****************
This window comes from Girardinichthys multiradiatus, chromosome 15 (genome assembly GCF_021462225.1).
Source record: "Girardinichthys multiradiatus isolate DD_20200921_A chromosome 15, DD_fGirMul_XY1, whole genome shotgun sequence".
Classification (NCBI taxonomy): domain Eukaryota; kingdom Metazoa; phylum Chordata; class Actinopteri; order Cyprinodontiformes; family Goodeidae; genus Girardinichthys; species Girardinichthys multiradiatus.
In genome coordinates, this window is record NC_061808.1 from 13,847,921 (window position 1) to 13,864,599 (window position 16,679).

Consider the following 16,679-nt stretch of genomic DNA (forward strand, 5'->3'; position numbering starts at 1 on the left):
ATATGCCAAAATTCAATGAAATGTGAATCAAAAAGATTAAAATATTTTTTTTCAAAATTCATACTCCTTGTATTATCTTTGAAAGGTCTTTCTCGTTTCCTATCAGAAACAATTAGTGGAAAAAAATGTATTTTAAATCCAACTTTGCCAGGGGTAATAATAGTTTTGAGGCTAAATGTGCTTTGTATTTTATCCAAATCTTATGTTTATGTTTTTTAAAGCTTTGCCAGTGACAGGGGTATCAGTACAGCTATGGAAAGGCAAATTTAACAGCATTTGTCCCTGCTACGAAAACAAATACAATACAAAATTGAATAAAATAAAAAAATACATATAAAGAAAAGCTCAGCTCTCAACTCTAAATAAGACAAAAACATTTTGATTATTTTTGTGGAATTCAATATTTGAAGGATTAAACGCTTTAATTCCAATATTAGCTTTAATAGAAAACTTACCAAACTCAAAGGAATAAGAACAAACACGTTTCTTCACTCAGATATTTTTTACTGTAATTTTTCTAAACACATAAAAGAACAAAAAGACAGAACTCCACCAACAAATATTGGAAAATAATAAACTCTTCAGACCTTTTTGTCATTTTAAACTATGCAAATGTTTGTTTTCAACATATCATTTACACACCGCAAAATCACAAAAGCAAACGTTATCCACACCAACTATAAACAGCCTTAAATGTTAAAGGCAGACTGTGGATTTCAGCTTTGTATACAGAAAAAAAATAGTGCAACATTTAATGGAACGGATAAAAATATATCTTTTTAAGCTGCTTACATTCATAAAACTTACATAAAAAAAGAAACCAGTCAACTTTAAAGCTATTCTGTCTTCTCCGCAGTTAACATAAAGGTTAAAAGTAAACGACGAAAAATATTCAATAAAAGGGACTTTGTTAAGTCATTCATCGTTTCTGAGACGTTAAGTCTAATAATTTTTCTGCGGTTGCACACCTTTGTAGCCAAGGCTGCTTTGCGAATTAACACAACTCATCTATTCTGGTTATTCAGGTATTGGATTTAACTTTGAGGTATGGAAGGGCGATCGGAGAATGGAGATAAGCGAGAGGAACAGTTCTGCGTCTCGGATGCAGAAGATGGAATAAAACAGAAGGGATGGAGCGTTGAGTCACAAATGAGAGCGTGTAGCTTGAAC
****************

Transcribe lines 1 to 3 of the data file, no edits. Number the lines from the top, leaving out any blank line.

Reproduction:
This window comes from Girardinichthys multiradiatus, chromosome 15 (genome assembly GCF_021462225.1).
Source record: "Girardinichthys multiradiatus isolate DD_20200921_A chromosome 15, DD_fGirMul_XY1, whole genome shotgun sequence".
Classification (NCBI taxonomy): domain Eukaryota; kingdom Metazoa; phylum Chordata; class Actinopteri; order Cyprinodontiformes; family Goodeidae; genus Girardinichthys; species Girardinichthys multiradiatus.